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Struts vs Tapestry

 
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Hi
I need some informattion about how tapestry compares with Struts . I am using Struts for more than a year now and just when am getting comfortable with the framework my project leader is planning to use Tapestry instead of Struts in the next project ! I heard that Tapestry has a steeper learning curve than Struts , but it is 'better' than Struts - but my question is in what way it is better than Struts ?
I would be glad if anyone who has used both can give me more insight into this .

Thanks
 
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Ghosh,
check this thread

hth,
sunitha
 
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i am a struts user,and i have learned a little Tapestry,just a little,so that i can't conclude which one is better,i don't like the Tapestry in that it don't use the taglib in the view,instead a new script language is used(it is an other open project of the apache),but i think you must master both of them,the struts is popular in nowaday,and at same time,the Tapestry is introduced in other apache project,if you become familiar with the Tapestry,maybe it will be helpful to you to study others.
 
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I think it's very important to know what kind of web application you are going to build before you can decide which framework fits you best.

I'm going to develop a CMS which means that the system must be very flexible to build new web sites. I have checked out Tapestry a little bit but unfortunately haven't find any real good documentation (Struts beats Tapestry there!)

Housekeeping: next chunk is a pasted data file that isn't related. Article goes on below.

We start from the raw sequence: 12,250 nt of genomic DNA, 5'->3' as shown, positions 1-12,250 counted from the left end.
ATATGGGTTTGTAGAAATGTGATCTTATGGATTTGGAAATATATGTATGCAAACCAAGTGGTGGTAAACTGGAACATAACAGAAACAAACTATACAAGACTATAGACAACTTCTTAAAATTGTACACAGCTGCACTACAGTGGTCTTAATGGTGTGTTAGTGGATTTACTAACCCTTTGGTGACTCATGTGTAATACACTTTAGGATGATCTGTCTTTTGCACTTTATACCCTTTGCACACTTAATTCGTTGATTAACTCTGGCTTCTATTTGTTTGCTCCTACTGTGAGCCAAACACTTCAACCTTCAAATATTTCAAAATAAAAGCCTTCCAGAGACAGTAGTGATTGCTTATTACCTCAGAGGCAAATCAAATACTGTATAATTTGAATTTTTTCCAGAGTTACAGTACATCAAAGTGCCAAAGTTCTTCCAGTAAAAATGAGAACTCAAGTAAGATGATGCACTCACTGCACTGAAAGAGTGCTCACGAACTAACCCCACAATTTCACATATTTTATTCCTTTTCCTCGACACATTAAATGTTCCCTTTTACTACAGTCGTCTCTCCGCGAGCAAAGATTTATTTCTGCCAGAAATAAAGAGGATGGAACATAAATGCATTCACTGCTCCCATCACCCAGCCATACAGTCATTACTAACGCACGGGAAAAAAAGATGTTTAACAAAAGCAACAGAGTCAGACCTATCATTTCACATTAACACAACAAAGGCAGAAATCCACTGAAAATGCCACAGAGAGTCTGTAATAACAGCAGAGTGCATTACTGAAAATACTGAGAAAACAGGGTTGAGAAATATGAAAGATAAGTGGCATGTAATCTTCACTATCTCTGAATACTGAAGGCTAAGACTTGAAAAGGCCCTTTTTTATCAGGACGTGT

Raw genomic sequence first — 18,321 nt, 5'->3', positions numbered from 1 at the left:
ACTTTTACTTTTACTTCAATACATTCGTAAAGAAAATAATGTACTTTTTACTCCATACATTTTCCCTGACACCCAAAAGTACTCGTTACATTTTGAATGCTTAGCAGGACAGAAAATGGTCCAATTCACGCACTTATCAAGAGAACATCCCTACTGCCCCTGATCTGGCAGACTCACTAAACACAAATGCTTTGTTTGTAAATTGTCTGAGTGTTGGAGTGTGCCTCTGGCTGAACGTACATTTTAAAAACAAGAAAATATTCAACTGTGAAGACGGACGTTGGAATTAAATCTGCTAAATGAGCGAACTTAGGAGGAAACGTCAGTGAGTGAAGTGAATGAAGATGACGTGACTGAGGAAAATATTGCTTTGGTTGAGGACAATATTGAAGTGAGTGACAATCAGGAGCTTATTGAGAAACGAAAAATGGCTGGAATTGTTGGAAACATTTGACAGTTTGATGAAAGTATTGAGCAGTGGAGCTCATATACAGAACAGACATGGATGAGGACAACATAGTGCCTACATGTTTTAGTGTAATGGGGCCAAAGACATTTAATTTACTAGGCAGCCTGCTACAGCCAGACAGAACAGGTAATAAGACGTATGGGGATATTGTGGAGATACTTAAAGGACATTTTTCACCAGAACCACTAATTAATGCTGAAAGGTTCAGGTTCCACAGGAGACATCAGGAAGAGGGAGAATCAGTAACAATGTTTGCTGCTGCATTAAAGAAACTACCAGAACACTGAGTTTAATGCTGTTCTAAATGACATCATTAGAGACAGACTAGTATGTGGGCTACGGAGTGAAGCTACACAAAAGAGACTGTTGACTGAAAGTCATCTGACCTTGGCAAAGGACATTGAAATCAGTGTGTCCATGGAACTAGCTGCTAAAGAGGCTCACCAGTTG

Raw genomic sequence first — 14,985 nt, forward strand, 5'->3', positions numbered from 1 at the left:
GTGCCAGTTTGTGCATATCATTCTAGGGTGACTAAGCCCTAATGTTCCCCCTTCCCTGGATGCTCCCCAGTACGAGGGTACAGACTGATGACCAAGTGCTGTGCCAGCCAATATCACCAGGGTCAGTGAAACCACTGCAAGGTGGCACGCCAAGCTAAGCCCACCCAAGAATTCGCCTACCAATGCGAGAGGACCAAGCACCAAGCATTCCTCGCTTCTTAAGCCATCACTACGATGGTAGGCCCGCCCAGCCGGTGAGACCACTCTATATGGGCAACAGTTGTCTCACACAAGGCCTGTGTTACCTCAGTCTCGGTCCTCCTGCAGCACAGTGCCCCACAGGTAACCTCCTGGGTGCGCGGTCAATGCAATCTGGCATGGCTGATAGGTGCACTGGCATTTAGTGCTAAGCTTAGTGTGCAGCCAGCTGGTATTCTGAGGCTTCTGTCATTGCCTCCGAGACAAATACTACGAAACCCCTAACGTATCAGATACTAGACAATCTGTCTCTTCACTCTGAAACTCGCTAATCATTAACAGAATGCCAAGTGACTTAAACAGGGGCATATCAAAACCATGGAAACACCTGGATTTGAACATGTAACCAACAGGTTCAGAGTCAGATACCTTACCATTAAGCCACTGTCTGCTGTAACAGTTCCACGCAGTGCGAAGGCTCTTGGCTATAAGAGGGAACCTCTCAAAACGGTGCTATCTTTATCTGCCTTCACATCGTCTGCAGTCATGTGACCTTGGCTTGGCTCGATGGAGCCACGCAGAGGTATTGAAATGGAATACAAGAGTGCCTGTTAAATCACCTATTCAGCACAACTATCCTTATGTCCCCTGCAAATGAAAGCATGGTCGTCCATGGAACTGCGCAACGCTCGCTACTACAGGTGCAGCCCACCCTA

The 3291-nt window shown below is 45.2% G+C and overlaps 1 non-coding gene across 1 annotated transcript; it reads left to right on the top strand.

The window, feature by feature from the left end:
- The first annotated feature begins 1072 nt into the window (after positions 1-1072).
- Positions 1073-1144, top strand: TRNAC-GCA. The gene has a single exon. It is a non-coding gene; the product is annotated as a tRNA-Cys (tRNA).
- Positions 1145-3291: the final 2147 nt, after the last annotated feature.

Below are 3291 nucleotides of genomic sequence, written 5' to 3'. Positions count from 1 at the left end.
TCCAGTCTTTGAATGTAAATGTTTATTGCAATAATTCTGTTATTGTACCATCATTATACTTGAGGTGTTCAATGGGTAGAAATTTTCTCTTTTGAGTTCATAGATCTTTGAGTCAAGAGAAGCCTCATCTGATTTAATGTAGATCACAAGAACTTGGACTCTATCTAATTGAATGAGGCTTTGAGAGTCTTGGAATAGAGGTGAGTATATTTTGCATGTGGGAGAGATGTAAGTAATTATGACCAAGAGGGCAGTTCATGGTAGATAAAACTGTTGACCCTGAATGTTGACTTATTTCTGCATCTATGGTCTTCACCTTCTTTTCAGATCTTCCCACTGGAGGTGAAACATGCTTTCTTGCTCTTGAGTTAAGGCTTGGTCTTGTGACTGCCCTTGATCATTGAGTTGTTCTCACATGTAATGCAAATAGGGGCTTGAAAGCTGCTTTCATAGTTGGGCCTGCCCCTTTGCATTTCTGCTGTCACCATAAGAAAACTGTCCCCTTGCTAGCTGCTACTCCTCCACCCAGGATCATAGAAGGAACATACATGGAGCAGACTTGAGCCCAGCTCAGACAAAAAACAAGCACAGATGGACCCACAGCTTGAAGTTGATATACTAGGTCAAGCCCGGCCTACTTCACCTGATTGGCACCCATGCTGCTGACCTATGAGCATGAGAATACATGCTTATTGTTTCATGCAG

Tapestry uses a very beautiful implementation of the MVC-pattern but I wonder how fast it is in consideration that Tapestry create an object for each page and component and store the objects in a pool. Struts in contrast e.g. uses javabeans which is created within a scope when they are accessed.

I haven't got into JSF yet because they seems lika a quite new technology and I want in to use well-tested and stable ones. Correct me if I'm wrong Another framework that seems intresting is WebWorks from openSymphony.
 
Gerome Kawa
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Hey All
Thanks for the inputs and the links.
I am learning Tapestry and would be able to give some inputs too.
I appreciate the argument given above by one of our friends in this thread is how to weigh the pros and cons of Tapestry/Struts depending on the needs of the project !
Carry on giving your inputs.

Cheers
Kausik
 
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From what I've read recnetly, it sure seems like Tapestry is a very nice framework, but I do have one concern:

Given JSF, and the fact that it SEEMS to be a competitor for Tapestry more so than for Struts or Swing, do you think that Tapestry is viable long term?

I mean, Sun sure seems like they want to push JSF, so doesn't it make sense that it will dominate?

Please tell me if I'm wrong here. I'd like to use Tapestry (read good things) but only if it has a long term future....not something that will be hard to find coders for in the not so distance future.